6. if anyone has hit with pro grade wood and alluminum bats you would know and see that the difference is not that great and what about if the pitcher hit the batter in the neck and killed him? would the ball be sued? get over yourself, you play sports knowing that you COULD get hurt, its sad but it happens. you dont sue equpiment for doing its job unless it failed during the job causing major injury which in this case i would think would be the reaction time of the pitcher, even pro ball players get hit in the head and can die.

  7. To award the family a cash reward is a sham and disrespectful of our national pastime. why not sue the ball-maker, Rawlings? What if he hit the batter and he died – can you sue the pitcher? This is like giving the pitcher an error for giving up a hit; line drives up the middle are part of the game.

    I pitched for 20 years, playing in major league farm systems before getting hurt and going to work. I had dozens of balls batted up the middle on me, some way closer to my head than I liked. A few hit my shins and knees and once I took one off the torso. It just happens. I can attest to one thing that was consistent in every liner back up the box – I made a bad pitch and the batter made me pay for it. All of them were belt hight and out over the plate. I may have thrown 90, but those meatballs get hit hard every time. If that’s the case, Brandon made a bad pitch and was partially at fault. The parents should sue themselves.

    What a bogus case. Clearly an emotional verdict by an emotional jury on an emotional case.

  8. This message is for Luke. I am from the town of helena where brandon patch was playing at the time of his accident. i was 13 years old watching the older guys play the game i love. Watchin a kid that was as old as my brother at that time die on the mound because of a hard hit ball right back at him is most definately a tragedy. and yes patch did leave a ball over the plate but he was 18 years old in a legion baseball game. you were pitching in the professionals and you had balls hit back at you! thats your fault your paid to not leave a 90 mile hour fastball over the plate belt high. im glad you got hit at its your one job to hit your spots and you didnt so thats your fault. the parents of brandon are very strong and i believe high school baseball should use wood bats. high school college, NCAA division one players should not use aluminum make it a challenge to hit a home run. make them work to make it into the majors. end of story. the makers of aluminum bats today need to work on making the ball come off slower not faster.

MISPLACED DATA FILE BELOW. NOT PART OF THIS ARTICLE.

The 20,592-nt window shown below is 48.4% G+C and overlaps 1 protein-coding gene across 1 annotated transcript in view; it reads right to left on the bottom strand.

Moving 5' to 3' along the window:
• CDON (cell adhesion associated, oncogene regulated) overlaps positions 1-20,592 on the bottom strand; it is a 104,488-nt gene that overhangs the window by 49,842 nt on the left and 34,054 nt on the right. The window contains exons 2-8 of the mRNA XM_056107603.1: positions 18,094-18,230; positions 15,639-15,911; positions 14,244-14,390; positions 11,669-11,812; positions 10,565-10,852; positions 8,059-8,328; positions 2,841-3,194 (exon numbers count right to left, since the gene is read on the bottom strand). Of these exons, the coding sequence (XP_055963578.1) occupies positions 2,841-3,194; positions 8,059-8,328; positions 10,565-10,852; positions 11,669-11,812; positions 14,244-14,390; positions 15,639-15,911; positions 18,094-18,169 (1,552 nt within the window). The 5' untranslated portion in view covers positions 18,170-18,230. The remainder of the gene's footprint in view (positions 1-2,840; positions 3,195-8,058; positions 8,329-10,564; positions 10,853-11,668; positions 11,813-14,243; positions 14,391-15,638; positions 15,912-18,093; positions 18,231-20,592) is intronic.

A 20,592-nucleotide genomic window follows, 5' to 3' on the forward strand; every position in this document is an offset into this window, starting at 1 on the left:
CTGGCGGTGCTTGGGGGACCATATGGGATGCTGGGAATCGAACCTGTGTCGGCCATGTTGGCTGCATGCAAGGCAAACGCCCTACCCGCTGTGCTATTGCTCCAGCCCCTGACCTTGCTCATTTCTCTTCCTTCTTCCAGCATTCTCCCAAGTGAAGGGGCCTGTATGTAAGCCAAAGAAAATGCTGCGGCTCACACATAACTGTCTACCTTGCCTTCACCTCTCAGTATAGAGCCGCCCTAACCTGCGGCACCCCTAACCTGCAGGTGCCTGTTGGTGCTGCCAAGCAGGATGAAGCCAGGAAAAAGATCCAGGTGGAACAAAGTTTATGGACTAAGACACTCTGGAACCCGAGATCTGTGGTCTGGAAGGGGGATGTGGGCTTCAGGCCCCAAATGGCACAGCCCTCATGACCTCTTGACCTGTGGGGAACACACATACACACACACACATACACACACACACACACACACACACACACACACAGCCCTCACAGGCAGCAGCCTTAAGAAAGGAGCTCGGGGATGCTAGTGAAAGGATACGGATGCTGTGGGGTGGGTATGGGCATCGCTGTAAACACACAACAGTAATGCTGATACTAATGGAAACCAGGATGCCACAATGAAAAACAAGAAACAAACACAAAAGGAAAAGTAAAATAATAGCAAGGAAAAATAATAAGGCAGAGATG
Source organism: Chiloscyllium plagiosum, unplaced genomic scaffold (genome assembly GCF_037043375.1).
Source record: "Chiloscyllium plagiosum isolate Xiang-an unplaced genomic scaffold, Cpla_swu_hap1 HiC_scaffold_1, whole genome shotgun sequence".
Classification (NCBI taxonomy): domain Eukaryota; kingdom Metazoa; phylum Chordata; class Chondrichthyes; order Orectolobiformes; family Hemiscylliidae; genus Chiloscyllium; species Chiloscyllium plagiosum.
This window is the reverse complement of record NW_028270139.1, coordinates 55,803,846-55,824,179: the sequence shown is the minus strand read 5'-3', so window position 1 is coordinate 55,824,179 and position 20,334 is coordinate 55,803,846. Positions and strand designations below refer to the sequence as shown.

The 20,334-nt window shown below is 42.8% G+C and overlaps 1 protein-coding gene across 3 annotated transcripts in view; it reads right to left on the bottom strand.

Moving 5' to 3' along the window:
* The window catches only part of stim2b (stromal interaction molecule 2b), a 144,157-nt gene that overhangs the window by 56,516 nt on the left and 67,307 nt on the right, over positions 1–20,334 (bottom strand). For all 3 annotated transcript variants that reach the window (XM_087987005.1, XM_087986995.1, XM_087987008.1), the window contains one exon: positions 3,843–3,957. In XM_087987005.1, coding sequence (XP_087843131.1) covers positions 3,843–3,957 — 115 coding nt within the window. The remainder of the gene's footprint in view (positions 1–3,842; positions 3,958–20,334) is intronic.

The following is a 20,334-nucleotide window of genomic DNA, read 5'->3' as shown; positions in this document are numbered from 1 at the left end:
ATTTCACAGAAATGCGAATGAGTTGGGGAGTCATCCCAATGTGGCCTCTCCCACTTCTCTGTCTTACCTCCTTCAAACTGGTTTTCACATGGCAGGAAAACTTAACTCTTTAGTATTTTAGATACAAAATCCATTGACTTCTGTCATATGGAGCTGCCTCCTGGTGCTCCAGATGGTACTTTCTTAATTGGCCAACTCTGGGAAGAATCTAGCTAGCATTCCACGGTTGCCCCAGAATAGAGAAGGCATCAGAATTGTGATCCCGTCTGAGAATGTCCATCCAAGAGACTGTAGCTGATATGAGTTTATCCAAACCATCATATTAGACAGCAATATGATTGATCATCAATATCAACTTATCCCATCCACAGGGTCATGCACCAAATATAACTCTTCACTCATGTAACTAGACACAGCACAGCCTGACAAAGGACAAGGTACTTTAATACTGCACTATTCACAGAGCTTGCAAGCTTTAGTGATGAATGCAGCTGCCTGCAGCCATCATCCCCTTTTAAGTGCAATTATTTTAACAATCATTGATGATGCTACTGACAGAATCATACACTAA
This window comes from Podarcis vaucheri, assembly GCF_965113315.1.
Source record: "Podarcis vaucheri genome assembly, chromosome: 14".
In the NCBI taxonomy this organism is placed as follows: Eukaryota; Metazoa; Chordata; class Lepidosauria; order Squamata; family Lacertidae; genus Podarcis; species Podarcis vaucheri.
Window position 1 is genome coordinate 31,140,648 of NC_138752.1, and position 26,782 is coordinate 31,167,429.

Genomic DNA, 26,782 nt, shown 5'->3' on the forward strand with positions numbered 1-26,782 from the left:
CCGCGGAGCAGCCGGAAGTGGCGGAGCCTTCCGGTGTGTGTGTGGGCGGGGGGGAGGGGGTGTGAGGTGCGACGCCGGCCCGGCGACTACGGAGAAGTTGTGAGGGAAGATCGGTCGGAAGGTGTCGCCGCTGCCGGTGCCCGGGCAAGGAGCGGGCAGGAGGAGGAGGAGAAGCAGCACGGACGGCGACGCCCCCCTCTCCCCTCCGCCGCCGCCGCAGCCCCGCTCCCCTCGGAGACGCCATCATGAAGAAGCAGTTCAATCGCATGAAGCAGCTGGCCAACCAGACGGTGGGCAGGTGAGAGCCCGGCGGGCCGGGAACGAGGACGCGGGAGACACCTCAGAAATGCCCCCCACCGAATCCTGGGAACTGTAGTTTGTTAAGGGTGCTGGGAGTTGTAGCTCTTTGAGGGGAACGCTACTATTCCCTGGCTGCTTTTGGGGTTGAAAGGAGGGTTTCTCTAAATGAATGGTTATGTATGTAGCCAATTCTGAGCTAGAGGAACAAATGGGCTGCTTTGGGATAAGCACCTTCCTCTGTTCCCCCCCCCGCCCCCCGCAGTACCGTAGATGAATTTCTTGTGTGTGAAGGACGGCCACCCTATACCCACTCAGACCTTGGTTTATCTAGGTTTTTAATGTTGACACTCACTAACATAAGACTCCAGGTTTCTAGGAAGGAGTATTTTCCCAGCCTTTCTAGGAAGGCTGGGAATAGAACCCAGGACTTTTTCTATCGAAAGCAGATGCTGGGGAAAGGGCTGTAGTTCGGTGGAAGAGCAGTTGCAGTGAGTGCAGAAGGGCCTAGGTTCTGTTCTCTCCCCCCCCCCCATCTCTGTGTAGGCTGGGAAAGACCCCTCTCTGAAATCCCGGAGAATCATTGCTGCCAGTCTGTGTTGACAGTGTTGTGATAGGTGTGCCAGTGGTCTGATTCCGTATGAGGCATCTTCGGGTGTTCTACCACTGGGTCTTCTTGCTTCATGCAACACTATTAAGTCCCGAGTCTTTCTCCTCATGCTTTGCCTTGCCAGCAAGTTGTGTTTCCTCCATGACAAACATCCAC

9. Apparently it is and was common knowledge that these “Louisville Sluggers” could hit balls harder, faster, higher and so any team manager or coach should have realized this increases the danger factor for pitchers. Perhaps helmets are the problem. Maybe helmet companies should be sued next. Oh and while you are at it…better see if you can find a lawsuit against the ball manufacturers! This country is out of control! Quit suing and just realize that life sometimes throws you a curveball and sometimes you just strikeout!